Koreans In Washington State
In the early 1900’s, the first Korean immigrants arrived in Hawaii to work in sugar plantations. Eager to escape drought, famine and growing Japanese political control, they were lured to America, the “land of gold.” In the first part of the 20th century, they moved to the Northwest, earning a living on farms, in mines and in canneries. They contributed their hard work and stamina to the building of essential Pacific Northwest industries. The Oriental Exclusion Act of 1924 banned all Asian immigration – except students. After the ban was lifted in 1965, the Korean American population in our state grew to 70,000 by 2003. Koreans have revitalized neighborhood businesses, and have had impressive achievements in science, medicine and the arts.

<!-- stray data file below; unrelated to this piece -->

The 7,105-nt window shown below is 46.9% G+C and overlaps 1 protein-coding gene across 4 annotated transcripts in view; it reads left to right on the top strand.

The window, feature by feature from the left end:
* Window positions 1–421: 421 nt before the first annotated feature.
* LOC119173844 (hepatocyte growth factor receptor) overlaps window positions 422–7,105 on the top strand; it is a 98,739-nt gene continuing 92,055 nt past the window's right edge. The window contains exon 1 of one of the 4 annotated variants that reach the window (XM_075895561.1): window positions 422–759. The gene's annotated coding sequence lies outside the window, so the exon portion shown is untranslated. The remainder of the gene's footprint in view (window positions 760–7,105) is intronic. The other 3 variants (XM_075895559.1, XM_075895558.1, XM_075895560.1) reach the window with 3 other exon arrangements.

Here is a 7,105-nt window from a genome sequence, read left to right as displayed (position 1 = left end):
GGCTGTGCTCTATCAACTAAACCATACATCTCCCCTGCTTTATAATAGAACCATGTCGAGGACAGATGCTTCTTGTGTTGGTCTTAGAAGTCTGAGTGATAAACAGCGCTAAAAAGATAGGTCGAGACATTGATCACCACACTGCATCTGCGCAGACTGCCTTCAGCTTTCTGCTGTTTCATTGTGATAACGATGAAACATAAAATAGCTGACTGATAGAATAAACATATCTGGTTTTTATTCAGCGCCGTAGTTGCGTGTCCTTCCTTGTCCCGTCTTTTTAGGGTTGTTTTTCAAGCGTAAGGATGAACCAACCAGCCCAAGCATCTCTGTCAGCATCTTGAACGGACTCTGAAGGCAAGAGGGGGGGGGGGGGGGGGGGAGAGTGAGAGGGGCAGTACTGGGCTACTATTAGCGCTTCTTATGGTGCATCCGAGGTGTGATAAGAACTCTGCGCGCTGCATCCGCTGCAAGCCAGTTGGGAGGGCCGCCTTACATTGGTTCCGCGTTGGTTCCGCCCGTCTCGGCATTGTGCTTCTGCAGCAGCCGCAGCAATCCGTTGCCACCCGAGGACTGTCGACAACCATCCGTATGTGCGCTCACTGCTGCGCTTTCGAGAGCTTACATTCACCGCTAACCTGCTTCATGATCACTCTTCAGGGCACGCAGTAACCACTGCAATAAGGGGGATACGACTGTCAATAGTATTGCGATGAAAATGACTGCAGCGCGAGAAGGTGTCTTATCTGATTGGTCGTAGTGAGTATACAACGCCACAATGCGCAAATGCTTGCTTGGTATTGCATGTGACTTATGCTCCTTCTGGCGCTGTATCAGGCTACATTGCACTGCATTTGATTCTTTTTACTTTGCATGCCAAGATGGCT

Today, they still draw strength from their belief in hard work, the value of learning, and the importance of family. Even now, parents continue to sacrifice their own career dreams – working long hours in small businesses and demanding jobs – to buy a better education for their children.
Chang Hei Lee and Gloria Lee with bundles of wild fern shoots, picked in Seattle, 1949.